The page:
pretty quick pillowcase tutorial (& bonus french seam instructions)

I guess you can read that anyway you’d like – this tutorial creates a pretty pillowcase, and it’s also pretty quick! And a bit addicting too. If you’re anything like me, you’ll want to just keep on making them.


As I said in the previous post, I based my measurements for Whitney’s pillowcase on a pillowcase that we have here. I don’t really know what a standard pillowcase size is, but these measurements result in a pillowcase that measures about 20″ x 29″. If you have a larger pillow, you may need to adjust your measurements accordingly. What’s nice about pillowcases is that the measurements don’t have to be so exact – there’s a pretty good chance that even if you’re shy an inch or so of fabric, you’ll still be able to stuff your pillow in its new case!


1 yard of fabric per pillow (Note: if you want the cuff of the pillow to be a different fabric, you can reduce the main fabric to 3/4 of a yard, and add in 1/4 yard of a coordinating fabric for the cuff)

1.5″ x width of fabric for the trim (or, alternatively, you could use other trim here – I used rick rack for these pillowcases).

Note: For these pillowcases I used Anna Maria Horner flannels, which are a standard 42/44″ width. All fabrics have been prewashed.

2nd note: This works best with a non-directional print, due to the way it’s sewn together.

Let’s make a pillowcase!

Cut your fabric pieces. For each pillowcase you’ll need to cut one piece that’s 9″ by the width of fabric (this is for the cuff), and one piece that’s 26″ by the width of fabric (main body of the pillowcase). Leave the selvedges on the fabric. This will give you an extra bit of width, and they’ll be hidden when we finish the pillowcase with french seams later on. Cut the fabric you’re using for trim to 1.5″ by width of fabric.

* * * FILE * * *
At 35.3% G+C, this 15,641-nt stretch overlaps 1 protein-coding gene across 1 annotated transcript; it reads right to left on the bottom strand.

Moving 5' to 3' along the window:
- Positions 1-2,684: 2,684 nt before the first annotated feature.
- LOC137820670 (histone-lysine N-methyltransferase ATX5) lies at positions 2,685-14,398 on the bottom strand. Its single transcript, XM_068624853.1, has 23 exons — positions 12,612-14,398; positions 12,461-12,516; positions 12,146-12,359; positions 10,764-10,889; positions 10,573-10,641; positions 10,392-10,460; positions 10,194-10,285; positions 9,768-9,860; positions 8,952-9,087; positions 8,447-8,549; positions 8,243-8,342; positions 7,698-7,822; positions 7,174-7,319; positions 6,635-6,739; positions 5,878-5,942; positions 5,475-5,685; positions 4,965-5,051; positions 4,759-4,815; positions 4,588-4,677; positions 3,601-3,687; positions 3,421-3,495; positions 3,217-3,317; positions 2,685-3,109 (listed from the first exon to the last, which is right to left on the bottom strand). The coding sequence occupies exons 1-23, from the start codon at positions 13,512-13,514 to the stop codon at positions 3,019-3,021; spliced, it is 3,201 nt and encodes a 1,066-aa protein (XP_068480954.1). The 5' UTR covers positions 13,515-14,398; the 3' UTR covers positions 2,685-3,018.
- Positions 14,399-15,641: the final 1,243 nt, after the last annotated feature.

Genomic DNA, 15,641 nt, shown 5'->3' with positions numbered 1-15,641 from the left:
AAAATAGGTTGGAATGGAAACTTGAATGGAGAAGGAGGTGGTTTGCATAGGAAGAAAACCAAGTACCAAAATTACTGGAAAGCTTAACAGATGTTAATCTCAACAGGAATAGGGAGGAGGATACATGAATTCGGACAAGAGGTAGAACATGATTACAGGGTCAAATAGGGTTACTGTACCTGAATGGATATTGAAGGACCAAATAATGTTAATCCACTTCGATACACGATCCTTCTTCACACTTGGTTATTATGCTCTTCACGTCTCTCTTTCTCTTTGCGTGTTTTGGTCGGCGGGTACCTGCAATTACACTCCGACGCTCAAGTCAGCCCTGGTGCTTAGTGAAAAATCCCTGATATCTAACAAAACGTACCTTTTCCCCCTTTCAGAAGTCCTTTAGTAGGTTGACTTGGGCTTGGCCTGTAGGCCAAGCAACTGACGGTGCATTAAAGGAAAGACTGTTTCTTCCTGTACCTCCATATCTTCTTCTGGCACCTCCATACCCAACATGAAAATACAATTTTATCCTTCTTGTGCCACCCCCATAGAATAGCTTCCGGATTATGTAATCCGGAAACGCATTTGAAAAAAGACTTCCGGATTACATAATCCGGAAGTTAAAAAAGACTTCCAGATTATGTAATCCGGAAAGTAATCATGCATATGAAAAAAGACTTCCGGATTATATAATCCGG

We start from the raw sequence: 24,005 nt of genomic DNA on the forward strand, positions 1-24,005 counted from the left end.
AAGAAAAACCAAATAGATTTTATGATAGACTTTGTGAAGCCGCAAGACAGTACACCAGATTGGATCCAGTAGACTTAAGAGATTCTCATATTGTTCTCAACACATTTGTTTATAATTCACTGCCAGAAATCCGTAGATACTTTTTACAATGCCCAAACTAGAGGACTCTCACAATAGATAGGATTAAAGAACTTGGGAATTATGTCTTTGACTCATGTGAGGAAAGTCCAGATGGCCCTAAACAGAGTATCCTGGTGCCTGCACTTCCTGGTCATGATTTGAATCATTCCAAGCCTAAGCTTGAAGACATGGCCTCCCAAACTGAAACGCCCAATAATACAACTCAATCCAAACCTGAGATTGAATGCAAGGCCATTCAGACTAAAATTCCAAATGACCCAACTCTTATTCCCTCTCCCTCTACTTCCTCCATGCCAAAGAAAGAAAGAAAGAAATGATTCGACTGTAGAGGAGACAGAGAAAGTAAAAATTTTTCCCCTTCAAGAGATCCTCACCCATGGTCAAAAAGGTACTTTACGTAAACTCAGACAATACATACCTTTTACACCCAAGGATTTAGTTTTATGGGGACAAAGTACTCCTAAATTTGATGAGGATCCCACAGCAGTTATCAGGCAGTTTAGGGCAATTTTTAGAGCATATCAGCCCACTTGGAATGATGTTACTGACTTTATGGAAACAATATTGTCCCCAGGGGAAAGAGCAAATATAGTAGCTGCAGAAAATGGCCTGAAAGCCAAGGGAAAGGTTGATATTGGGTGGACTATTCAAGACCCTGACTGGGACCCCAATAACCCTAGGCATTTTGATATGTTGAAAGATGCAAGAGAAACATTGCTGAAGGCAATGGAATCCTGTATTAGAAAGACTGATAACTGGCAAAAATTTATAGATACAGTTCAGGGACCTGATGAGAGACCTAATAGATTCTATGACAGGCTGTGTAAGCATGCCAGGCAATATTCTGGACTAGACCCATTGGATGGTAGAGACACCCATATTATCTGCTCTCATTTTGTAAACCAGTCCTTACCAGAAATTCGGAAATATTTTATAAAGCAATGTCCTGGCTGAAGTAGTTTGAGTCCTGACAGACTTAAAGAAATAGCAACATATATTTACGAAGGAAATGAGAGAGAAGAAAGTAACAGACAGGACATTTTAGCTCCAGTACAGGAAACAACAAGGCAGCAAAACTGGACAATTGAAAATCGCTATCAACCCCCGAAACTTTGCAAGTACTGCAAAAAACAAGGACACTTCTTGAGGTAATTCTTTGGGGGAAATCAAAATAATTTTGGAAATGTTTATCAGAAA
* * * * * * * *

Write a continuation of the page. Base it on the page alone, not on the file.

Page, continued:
Prepare your trim by folding it in half lengthwise, wrong sides together, and press.


Next we’ll sew the trim and cuff to the main body. To do this, stack these three fabrics together in this order — on the bottom, open up the 9″ cuff piece and place it face up. Next, align the long edge of the 26″ main body piece on top of the cuff piece, also face up, matching the selvedges. On top of this, align the raw edge of the trim and pin all three layers together. You might be able to see this better in the photo below:


Sew the entire length, sewing all three layers together using a 1/4″ seam allowance.


Now if you lift up the fabric for the cuff you’ll have a little something that looks like this –


Press the seam up, towards the cuff fabric. Then iron the top edge of the cuff under 1/4″.

Next, we’ll make the actual cuff by folding down the ironed edge to meet the trim. Leave about 1/4″ of the trim showing. Pin in place and iron the cuff edge.


Top stitch along this edge using a scant 1/4″ seam allowance, covering the stitch line you made when sewing on the trim.

It should be looking a bit more like a pillowcase now, and we’ll finish it up by sewing together the body of the pillowcase. As I mentioned in the beginning, I use french seams so there aren’t any exposed raw edges.

In order to do this, you’ll fold the pillowcase in half, wrong sides together, aligning the edges. Pin along both edges, making sure that the cuff edges match.


Sew along the two edges, using a 1/4″ seam allowance. Trim your corners, then flip inside out. Press both seams so you have a nice straight edge.

Sew these two edges again, this time using a 3/8″ seam allowance. This will enclose the raw edges inside the new seam.


Flip right side out and admire your pretty new pillowcase!


This entry was posted in Household Sewing - bags, napkins, pillows, Tutorials and tagged , , , , . Bookmark the permalink.

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